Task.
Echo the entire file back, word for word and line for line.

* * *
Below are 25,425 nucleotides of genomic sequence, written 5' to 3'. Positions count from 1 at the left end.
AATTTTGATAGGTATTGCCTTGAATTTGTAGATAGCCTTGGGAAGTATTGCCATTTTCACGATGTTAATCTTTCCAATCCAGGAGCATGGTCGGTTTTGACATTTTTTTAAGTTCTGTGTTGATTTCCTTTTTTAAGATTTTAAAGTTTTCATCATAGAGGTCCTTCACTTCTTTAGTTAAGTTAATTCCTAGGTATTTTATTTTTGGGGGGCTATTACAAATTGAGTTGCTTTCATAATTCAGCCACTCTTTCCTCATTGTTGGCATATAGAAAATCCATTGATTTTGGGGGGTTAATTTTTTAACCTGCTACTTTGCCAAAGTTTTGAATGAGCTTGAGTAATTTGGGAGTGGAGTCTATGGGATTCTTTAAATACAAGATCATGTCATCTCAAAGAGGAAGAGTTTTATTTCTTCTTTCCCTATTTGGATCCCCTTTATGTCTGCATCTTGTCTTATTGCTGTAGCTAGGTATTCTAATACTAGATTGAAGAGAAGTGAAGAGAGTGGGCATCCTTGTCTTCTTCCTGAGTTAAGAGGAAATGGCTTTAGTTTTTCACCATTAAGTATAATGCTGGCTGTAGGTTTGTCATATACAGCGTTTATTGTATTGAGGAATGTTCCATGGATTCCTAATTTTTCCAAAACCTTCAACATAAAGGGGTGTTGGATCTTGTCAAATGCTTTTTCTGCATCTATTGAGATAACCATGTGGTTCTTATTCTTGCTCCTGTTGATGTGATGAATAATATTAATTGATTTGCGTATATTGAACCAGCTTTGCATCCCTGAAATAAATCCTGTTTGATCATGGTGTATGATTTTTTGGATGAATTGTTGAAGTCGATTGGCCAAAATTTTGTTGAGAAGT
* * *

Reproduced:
Below are 25,425 nucleotides of genomic sequence, written 5' to 3'. Positions count from 1 at the left end.
AATTTTGATAGGTATTGCCTTGAATTTGTAGATAGCCTTGGGAAGTATTGCCATTTTCACGATGTTAATCTTTCCAATCCAGGAGCATGGTCGGTTTTGACATTTTTTTAAGTTCTGTGTTGATTTCCTTTTTTAAGATTTTAAAGTTTTCATCATAGAGGTCCTTCACTTCTTTAGTTAAGTTAATTCCTAGGTATTTTATTTTTGGGGGGCTATTACAAATTGAGTTGCTTTCATAATTCAGCCACTCTTTCCTCATTGTTGGCATATAGAAAATCCATTGATTTTGGGGGGTTAATTTTTTAACCTGCTACTTTGCCAAAGTTTTGAATGAGCTTGAGTAATTTGGGAGTGGAGTCTATGGGATTCTTTAAATACAAGATCATGTCATCTCAAAGAGGAAGAGTTTTATTTCTTCTTTCCCTATTTGGATCCCCTTTATGTCTGCATCTTGTCTTATTGCTGTAGCTAGGTATTCTAATACTAGATTGAAGAGAAGTGAAGAGAGTGGGCATCCTTGTCTTCTTCCTGAGTTAAGAGGAAATGGCTTTAGTTTTTCACCATTAAGTATAATGCTGGCTGTAGGTTTGTCATATACAGCGTTTATTGTATTGAGGAATGTTCCATGGATTCCTAATTTTTCCAAAACCTTCAACATAAAGGGGTGTTGGATCTTGTCAAATGCTTTTTCTGCATCTATTGAGATAACCATGTGGTTCTTATTCTTGCTCCTGTTGATGTGATGAATAATATTAATTGATTTGCGTATATTGAACCAGCTTTGCATCCCTGAAATAAATCCTGTTTGATCATGGTGTATGATTTTTTGGATGAATTGTTGAAGTCGATTGGCCAAAATTTTGTTGAGAAGT